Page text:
#91 – Inside Our Industry – EVs Are Here to Stay

Posted on | Inside Our Industry

AreaDevelopment.com’s Automotive Sector featured two articles relating to electric vehicles. Without a doubt, if you plan to buy a new vehicle in the next five years, an electric vehicle will be a very viable option. Following are some key excerpts from each post, with a link to the complete article included.

Auto Giants Race to Build U.S. EV Battery Assembly Plants (Jack Rogers)

More than $20 billion worth of new EV battery assembly facilities are being built in the U.S., but 90 percent of battery components are imported, and Tesla is busy preparing for a global shortage of lithium battery cells

North American automotive OEMs have made a powerful commitment to establish a domestic supply chain for the millions of electric-vehicle (EV) batteries that will be needed to meet their goal of converting at least half of the U.S. market to EVs by 2030.

Since the beginning of last year, nearly a dozen big-ticket EV battery plant projects involving capital expenditures of more than $1 billion have had ground broken or been announced, with at least two more expected later this year. Cumulatively, Detroit’s Big Three have initiated battery assembly plant projects totaling $17 billion.

Despite all of the new U.S. battery assembly plants in the pipeline — and regardless of how big a splash Tesla makes with its full production lines for lithium battery cells — the overall global balance of power in the EV battery supply chain is not expected to shift dramatically between now and 2030. EV industry analysts projected last year that lithium battery production capacity in Asia will increase to 1,624 GWh by 2030, more than seven times larger than the projected EV battery capacity in North America.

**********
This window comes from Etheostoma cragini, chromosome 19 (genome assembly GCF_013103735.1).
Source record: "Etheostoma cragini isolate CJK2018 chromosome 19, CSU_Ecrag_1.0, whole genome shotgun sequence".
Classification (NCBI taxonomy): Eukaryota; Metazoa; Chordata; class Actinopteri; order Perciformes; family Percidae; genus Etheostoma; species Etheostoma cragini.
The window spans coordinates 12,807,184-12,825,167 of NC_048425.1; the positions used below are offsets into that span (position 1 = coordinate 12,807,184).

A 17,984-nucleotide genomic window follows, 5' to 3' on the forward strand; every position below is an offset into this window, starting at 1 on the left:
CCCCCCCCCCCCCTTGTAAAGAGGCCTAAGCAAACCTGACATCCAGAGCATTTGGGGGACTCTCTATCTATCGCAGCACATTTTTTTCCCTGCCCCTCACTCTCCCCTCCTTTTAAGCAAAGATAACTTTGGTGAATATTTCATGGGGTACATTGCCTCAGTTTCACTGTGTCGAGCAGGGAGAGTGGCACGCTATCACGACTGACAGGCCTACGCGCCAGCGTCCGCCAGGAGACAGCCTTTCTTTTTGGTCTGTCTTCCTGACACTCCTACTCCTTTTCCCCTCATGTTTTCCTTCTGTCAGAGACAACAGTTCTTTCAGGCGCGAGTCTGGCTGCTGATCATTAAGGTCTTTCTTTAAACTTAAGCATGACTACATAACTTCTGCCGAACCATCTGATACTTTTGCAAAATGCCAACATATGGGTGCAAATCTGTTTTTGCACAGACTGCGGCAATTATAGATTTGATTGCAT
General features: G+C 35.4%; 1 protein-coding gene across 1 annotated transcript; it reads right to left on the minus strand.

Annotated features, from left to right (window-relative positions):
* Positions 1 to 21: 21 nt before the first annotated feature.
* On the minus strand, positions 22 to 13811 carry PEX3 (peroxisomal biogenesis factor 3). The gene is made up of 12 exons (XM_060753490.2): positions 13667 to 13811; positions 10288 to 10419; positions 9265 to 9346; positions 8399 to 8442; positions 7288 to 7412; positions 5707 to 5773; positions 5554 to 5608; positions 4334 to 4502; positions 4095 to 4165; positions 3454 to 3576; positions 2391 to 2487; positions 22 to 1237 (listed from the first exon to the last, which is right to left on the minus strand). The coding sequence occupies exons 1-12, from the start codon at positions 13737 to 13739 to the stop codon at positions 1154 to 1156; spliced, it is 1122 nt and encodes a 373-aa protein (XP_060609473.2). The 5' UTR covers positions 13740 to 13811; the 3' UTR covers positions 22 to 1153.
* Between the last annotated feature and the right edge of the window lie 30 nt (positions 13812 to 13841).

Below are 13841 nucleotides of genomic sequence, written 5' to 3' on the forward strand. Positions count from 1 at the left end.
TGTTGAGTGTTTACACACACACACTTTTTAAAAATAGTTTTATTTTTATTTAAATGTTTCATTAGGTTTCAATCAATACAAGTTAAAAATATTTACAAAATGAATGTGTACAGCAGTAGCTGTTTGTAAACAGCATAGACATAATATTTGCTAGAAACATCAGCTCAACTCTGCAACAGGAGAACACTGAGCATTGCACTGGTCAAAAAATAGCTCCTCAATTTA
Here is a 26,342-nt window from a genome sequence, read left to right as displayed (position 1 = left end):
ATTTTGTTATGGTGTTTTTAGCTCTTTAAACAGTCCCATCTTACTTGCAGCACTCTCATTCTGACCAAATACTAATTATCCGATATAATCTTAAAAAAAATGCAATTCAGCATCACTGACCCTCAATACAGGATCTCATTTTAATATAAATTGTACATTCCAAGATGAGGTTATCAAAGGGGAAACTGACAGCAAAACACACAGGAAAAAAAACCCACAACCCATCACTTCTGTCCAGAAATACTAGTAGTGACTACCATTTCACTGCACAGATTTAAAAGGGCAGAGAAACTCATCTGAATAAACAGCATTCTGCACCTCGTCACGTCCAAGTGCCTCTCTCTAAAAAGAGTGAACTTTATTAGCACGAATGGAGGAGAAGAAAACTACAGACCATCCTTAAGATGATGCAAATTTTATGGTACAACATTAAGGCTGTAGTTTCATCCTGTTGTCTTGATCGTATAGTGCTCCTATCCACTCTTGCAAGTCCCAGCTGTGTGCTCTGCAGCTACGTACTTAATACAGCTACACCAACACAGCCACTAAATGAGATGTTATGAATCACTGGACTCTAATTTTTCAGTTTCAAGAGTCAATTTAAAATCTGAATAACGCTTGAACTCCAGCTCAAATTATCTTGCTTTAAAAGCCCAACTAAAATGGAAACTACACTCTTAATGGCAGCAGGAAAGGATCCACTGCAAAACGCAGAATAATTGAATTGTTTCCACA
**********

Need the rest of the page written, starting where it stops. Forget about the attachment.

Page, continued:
Driving Into An Electric Vehicle Future
(Steve Kaelble)

The transition to EVs will bring mega investments and thousands of jobs to some communities while disrupting makers of ICE (internal combustion engine) vehicles, the communities in which they’re located, as well as their employees.

It seems like the ultimate good-news story. The shift toward electric vehicles will greatly improve the long-term climate health of the planet. It’ll improve human health, too, by reducing pollution. It’ll create thousands of jobs in new industries, with new manufacturing operations lifting local economies. What’s not to like?

Don’t forget that disruptive technologies are, well, disruptive. One person’s opportunity, one community’s economic development win, quite often means disruption for someone else’s livelihood and some other community’s economy. The story is only starting to unfold, but the transition to electric vehicles, or EVs, is shaping up to be the automotive industry’s most important story going forward.

“If you are making headliners, sunroofs, and certain interior components, you might be largely unaffected,” agrees Bernard Swiecki, director of research at the Center for Automotive Research in Ann Arbor, Michigan, and director of its Automotive Communities Partnership. “But if you are making powertrain components or fuel tanks, that’s going to impact your bottom line.”

The transition to EVs will certainly bring challenges and disruptions, but it’s real and here to stay.